And Michael Avenatti has come out from under his rock, saying he represents a woman with “credible information about Judge Kavanaugh and Mark Judge.”

It’s unfortunate, it’s hysterical, it’s panic stricken, but Democrats are proceeding as I have foreseen.

UPDATE—My podcasting partner Stacy McCain comments here.

Sarah Jeong, The New York Times, and Twitter


Alinsky’s Rule 4 state:

Make the enemy live up to its own book of rules.

I’ve rather enjoyed the brouhaha over Sarah Jeong’s Twitter history and her hiring by the NYT. As noted by other commenters, the Times knew about her tweets when they hired her, and they brought on board anyway. Indeed, it appears that her tweets were not considered a bug but a feature. So if she’s a racist, one can assume that she’s the good kind of racist of which the NYT approves.

UPDATE—This is from a 2016 piece about the alt-right.

True bigotry is often excused as nothing more than crude humor or nihilistic trolling … To them, it’s humor. To everyone else, it’s hate.

New York Times

Stormy [Political] Weather


Over at PowerLine, John Hinderacker has a piece up examining the Democratic Party’s New York Times‘ coverage of Donald Trump and Stormy Daniels. After noting that the NYT has not shown any previous interest in the pre-public-life dalliances of such presidents as John Kennedy, Lyndon Johnson, Bill Clinton, or Barack Obama, he notes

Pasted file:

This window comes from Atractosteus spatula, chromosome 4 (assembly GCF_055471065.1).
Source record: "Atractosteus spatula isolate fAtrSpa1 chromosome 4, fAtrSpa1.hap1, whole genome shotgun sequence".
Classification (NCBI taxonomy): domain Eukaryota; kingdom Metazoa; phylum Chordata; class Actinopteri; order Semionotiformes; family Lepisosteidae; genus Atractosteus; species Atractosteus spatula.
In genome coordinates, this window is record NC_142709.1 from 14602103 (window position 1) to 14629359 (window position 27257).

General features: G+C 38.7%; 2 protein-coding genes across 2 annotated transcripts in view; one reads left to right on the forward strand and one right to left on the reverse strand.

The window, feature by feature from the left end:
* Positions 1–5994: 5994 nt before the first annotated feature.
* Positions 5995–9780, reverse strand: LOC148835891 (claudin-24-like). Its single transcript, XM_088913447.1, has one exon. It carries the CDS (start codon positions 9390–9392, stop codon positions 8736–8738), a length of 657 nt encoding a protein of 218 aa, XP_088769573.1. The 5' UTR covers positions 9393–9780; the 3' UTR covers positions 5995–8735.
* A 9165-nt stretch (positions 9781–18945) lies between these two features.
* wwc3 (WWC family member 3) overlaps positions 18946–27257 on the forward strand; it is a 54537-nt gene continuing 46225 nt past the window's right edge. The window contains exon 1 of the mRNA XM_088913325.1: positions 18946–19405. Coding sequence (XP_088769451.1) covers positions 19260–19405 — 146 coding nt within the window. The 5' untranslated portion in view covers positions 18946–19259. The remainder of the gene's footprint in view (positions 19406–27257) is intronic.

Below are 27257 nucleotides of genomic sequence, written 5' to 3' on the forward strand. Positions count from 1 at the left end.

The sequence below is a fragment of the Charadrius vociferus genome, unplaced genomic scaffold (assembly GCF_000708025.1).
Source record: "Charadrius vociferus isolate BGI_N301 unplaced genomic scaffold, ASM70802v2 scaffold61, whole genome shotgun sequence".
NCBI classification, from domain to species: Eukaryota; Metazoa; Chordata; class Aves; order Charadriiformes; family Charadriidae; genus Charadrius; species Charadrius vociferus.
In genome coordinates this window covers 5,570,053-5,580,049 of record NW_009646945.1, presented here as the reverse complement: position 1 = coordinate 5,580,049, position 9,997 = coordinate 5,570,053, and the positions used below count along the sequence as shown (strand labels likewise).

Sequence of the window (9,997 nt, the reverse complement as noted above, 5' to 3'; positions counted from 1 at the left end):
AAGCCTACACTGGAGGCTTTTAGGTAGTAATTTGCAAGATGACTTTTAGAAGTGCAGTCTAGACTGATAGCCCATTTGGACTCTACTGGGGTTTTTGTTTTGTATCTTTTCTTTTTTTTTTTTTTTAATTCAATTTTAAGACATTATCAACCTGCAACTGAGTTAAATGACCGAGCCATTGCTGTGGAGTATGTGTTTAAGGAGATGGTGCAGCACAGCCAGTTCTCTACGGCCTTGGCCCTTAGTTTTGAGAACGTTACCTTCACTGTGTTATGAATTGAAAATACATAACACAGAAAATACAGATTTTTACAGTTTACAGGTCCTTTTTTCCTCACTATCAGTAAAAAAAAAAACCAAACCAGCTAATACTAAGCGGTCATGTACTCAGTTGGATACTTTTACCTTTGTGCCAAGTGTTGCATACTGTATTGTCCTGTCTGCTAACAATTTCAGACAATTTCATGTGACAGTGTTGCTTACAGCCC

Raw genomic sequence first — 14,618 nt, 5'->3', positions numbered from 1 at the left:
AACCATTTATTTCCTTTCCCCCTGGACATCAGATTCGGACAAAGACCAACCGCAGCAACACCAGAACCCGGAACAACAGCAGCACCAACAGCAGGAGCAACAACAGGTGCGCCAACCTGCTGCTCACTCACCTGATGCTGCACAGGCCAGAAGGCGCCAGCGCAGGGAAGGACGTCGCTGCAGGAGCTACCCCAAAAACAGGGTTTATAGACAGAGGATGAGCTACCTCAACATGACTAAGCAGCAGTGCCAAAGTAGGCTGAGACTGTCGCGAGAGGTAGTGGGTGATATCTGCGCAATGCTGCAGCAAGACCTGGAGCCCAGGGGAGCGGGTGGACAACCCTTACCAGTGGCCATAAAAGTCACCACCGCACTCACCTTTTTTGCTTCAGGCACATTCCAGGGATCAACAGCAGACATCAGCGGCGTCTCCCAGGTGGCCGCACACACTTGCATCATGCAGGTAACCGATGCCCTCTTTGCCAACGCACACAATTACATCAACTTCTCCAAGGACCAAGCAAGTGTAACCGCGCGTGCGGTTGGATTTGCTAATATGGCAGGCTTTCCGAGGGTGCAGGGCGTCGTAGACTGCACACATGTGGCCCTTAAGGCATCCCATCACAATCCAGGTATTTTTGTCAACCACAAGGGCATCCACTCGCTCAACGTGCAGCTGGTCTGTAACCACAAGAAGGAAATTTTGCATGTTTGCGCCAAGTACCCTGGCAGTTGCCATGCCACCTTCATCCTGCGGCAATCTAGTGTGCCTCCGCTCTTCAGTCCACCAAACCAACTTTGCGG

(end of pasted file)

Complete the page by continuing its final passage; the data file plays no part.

And for the Times to accuse our president of “sexual perversion,” on the basis of absolutely zero evidence, is a low blow even by the standards of the Democratic Party press. (On a positive note, it is good to see that the Times thinks there still is such a thing as sexual perversion. That seems like an old-fashioned notion in today’s era of “let a thousand gender identities bloom.”)

The left-wing press is working overtime today to make the 12-year-old Stormy Daniels story into news. Why? … The Democratic Party is trying to distract voters from [Trump’s] accomplishments with irrelevant stories about a former porn star.

Read the whole thing.

I’m Not Making This Up, You Know


Jim Rutenberg, the “Mediator” at the New York Times, has an opinion piece up expressing concern over the challenge of reporting objectively on Donald Trump.

It is journalism’s job to be true to the readers and viewers, and true to the facts, in a way that will stand up to history’s judgment. To do anything less would be untenable.

Walter Duranty was unavailable for comment. Read the whole thing.

Politics Makes Strange Bedfellows


Clinton CashPolitico reports that Fox News and the New York Times have both cut exclusive deals for early access to the anti-Hillary research to be published in Clinton Cash: The Untold Story of How and Why Foreign Governments and Businesses Helped Make Bill and Hillary Rich by Peter Schweizer. The book is due out on 5 May and can be pre-ordered here.